The word "collusion" is being bandied about again, but this time it involves the world of telecommunications, not DC. Verizon, AT&T, and standards group GSMA tell the AP the Justice Department has opened up an antitrust probe to see if they worked together to make it more difficult for consumers to move to another wireless carrier. The New York Times was the first to report on the investigation, with sources saying the DOJ started poking around about five months ago to see if the companies were in cahoots over a technology called eSIM, which allows consumers to switch carriers without having to swap out the tiny SIM card inside their phones. Verizon and AT&T, the two biggest wireless carriers (together they hold 70% of the wireless market share) are being accused of collaborating with GSMA to keep phones locked into their network even if they're eSIM-equipped.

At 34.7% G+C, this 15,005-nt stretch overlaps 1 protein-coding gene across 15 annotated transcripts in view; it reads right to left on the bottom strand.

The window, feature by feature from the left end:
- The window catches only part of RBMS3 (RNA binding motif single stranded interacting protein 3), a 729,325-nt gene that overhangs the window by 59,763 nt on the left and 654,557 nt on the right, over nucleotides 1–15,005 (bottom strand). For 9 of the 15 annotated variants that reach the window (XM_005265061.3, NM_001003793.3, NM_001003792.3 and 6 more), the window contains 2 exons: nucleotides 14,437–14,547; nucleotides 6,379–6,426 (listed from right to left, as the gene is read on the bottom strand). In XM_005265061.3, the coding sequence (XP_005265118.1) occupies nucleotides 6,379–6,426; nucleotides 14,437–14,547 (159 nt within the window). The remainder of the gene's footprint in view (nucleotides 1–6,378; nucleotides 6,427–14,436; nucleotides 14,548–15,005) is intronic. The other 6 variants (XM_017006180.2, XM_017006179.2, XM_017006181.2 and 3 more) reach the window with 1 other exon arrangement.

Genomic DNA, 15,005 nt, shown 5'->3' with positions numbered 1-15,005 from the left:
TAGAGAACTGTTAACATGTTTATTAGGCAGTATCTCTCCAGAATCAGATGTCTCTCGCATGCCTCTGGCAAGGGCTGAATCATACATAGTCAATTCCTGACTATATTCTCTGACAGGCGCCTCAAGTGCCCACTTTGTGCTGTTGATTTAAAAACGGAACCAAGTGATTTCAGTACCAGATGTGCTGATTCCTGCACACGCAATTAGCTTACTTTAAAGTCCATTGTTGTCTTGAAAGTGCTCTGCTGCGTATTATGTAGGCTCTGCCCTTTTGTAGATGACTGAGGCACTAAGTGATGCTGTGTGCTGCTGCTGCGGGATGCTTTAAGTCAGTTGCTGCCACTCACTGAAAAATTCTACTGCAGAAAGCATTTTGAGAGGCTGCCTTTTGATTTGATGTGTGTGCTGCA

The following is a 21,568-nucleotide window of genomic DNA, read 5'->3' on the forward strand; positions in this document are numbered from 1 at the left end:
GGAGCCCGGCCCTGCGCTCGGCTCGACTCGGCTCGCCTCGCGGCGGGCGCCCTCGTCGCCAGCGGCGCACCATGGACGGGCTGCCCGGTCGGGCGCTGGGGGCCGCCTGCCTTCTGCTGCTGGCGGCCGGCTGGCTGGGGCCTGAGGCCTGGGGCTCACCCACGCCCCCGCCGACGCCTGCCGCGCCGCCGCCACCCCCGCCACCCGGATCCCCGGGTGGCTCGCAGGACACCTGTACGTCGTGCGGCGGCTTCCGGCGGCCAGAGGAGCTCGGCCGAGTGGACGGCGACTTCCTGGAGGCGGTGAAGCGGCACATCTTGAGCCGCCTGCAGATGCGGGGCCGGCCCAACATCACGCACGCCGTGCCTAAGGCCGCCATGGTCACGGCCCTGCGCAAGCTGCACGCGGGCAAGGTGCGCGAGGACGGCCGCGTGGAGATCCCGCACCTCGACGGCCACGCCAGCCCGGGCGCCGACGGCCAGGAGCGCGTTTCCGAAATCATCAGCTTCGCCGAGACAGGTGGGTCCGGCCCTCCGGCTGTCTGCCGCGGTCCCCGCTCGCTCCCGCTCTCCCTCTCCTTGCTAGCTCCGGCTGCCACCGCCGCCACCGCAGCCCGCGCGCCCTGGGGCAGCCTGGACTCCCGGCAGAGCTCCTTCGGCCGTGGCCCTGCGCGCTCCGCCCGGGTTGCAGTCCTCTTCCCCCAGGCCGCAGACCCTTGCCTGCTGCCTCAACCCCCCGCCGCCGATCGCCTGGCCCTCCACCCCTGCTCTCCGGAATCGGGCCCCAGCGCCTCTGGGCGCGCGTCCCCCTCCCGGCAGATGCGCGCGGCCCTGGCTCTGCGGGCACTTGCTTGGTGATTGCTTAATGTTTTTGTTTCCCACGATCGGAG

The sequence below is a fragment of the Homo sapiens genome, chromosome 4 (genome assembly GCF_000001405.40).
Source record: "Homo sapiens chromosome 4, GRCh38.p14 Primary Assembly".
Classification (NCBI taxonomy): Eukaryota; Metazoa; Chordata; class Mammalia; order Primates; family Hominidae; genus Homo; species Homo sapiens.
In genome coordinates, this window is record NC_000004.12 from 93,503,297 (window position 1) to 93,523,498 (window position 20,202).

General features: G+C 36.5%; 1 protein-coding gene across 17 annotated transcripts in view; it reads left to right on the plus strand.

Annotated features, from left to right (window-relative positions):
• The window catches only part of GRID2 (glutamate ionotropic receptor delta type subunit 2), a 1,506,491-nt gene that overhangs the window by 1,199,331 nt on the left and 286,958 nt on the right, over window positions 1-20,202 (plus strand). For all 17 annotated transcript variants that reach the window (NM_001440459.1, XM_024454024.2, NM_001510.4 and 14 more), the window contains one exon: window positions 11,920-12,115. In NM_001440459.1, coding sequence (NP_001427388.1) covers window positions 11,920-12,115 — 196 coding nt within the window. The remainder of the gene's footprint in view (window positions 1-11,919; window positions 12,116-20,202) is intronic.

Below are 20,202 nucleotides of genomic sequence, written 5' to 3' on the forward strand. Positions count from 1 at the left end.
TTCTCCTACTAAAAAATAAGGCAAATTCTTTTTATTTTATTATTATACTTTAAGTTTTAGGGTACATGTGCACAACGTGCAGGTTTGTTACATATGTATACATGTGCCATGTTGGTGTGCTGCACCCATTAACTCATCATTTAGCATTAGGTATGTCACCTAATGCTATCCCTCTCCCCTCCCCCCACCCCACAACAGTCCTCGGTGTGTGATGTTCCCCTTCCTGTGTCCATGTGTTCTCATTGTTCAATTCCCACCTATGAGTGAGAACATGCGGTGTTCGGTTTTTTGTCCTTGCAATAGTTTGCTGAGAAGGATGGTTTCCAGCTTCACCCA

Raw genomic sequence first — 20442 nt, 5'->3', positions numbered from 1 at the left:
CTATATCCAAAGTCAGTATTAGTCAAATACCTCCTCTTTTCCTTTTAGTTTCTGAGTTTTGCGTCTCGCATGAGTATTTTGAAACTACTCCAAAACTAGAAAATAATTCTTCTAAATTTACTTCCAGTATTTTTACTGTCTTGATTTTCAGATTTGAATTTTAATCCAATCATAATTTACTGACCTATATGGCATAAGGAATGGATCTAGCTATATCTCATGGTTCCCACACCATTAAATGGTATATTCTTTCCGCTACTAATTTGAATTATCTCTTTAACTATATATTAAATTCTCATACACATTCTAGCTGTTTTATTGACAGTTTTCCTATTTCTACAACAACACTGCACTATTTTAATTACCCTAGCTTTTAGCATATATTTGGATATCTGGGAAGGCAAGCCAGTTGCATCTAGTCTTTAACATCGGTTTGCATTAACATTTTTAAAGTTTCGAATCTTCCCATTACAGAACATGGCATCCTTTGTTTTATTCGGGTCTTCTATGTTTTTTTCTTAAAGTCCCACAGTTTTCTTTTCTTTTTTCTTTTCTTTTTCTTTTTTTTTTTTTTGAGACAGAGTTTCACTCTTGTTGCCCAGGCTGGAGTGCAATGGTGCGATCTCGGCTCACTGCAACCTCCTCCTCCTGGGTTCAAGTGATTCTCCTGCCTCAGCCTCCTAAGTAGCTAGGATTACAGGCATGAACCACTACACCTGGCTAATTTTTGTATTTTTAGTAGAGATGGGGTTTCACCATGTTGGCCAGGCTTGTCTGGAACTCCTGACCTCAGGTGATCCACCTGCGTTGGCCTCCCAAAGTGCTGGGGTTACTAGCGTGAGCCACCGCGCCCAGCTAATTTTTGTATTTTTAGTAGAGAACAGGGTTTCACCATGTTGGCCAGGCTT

The probe was opened after at least one other wireless carrier and one device maker registered complaints. One source tells the Times the device maker was Apple, which has adopted the eSIM technology, along with Microsoft, Google, and both US and global wireless carriers. DOJ antitrust chief Makan Delrahim has been pushing hard against "cartel-like behavior" meant to suppress competition and fix prices. An AT&T rep confirms to the Times the company knows about the investigation and has been working with the DOJ to "move this issue forward." A Verizon spokesman makes a similar statement, noting Verizon has been cooperating with the government to work out "a difference of opinion with a couple of phone equipment manufacturers." However, the spokesman adds the whole kerfuffle is "much ado about nothing." (The DOJ has sued to stop an AT&T merger with Time Warner.)